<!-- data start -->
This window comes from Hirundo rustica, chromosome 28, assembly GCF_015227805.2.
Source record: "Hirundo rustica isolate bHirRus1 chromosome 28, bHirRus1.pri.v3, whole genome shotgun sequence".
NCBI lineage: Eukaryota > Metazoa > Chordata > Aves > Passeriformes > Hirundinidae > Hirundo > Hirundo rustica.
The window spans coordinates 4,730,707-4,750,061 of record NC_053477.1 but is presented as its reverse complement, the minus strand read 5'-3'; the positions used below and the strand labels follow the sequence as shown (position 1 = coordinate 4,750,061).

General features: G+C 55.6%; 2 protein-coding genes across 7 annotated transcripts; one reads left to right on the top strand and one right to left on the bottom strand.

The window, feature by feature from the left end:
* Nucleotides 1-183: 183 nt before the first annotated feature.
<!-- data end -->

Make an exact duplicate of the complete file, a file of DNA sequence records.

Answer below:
This window comes from Hirundo rustica, chromosome 28, assembly GCF_015227805.2.
Source record: "Hirundo rustica isolate bHirRus1 chromosome 28, bHirRus1.pri.v3, whole genome shotgun sequence".
NCBI lineage: Eukaryota > Metazoa > Chordata > Aves > Passeriformes > Hirundinidae > Hirundo > Hirundo rustica.
The window spans coordinates 4,730,707-4,750,061 of record NC_053477.1 but is presented as its reverse complement, the minus strand read 5'-3'; the positions used below and the strand labels follow the sequence as shown (position 1 = coordinate 4,750,061).

General features: G+C 55.6%; 2 protein-coding genes across 7 annotated transcripts; one reads left to right on the top strand and one right to left on the bottom strand.

The window, feature by feature from the left end:
* Nucleotides 1-183: 183 nt before the first annotated feature.